7. Tweak Your Idea
At this point, you have enough feedback from the product test to help you fine-tune your idea. List out all the things that people were frustrated about and find an effective fix for each.
The way you see your idea is not how everyone sees it. Your idea can be a good start, but it may need tweaking to get it ready it for the market. Also, bear in mind that you don’t need to address all the problems that your detractors pointed out. Focus on addressing the big issues.
8. Is It a Good Idea?
After all these steps, it all comes down to you. Do you believe in the idea? What’s the future like for your idea? Are you committed? Some ideas will be profitable while others will fail. Learn to drop an idea before you waste your time, energy, and money. Determine if your idea will be a remarkable option among the several choices available in the market.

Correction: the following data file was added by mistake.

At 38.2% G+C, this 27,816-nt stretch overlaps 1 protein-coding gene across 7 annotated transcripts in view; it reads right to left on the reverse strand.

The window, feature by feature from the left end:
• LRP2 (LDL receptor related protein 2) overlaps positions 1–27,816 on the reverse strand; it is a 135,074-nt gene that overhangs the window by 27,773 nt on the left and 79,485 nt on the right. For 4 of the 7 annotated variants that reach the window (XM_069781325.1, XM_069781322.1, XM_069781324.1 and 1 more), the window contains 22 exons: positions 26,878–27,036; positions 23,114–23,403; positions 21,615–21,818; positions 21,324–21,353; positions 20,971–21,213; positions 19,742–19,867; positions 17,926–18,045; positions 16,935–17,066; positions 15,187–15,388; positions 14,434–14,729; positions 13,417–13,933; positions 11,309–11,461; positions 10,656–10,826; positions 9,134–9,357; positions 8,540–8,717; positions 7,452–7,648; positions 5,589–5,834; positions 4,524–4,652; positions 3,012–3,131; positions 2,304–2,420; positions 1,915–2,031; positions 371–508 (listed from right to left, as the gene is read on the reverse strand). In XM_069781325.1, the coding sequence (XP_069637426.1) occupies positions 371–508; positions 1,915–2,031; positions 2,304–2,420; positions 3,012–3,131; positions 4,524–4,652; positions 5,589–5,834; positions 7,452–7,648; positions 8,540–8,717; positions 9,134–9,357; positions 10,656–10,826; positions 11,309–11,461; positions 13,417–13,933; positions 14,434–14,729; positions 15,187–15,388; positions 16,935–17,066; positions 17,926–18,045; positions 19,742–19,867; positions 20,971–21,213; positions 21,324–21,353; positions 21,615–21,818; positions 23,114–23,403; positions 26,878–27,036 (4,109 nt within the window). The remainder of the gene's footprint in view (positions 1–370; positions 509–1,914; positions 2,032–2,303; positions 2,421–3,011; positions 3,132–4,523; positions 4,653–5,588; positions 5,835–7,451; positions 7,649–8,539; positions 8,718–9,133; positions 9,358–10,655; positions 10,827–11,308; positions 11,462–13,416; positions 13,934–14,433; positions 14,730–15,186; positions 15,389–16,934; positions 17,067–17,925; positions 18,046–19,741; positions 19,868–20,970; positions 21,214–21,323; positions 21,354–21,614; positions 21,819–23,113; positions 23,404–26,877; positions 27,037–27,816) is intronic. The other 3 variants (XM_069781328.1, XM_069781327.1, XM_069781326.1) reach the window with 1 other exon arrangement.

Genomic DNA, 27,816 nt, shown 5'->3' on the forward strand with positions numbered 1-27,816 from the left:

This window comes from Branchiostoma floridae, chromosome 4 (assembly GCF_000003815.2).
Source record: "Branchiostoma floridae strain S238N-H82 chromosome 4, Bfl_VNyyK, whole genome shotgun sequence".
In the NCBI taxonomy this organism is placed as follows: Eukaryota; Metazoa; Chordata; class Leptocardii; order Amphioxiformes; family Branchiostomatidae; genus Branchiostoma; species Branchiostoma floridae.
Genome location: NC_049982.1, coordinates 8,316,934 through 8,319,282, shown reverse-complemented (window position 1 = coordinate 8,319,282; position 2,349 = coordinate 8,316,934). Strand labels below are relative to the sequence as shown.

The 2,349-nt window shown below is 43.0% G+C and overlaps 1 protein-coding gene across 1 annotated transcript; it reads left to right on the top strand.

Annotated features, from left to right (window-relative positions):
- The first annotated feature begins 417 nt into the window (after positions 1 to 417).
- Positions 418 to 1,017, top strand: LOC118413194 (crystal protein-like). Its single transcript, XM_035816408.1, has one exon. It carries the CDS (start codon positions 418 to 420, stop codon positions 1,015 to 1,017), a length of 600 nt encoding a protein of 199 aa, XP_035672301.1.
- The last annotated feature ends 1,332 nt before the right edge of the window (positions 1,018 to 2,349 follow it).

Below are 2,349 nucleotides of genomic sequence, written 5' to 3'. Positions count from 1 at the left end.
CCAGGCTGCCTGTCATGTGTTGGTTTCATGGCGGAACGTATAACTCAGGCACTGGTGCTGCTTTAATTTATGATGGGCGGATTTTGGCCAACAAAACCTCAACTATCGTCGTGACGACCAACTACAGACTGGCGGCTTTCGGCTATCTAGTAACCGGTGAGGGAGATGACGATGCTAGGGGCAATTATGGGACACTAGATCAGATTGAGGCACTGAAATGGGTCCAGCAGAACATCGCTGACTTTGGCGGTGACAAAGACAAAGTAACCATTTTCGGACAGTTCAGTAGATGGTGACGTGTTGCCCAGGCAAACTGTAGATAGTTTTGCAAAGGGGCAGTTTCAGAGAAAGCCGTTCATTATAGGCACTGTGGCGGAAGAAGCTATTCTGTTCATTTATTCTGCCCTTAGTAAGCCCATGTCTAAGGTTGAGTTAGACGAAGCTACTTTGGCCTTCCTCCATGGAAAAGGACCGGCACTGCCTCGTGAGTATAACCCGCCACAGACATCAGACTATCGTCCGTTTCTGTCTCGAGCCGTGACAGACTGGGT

If it’s the idea you believe is going to disrupt the market, don’t forget to patent it.
Invention Ideas – The Takeaway
Creating viable ideas for a business can be a time-consuming and frustrating process that requires time and due diligence. If you want to generate new invention ideas, be sure to take the time to reflect on your goals and limitations.
Many inventions take years to achieve fruition. Be patient and work diligently to ensure your idea becomes a reality. Don’t be afraid to talk to other people about your idea to get a sense of how you feel.
And when you’re ready to start the patent process, we’re here for you.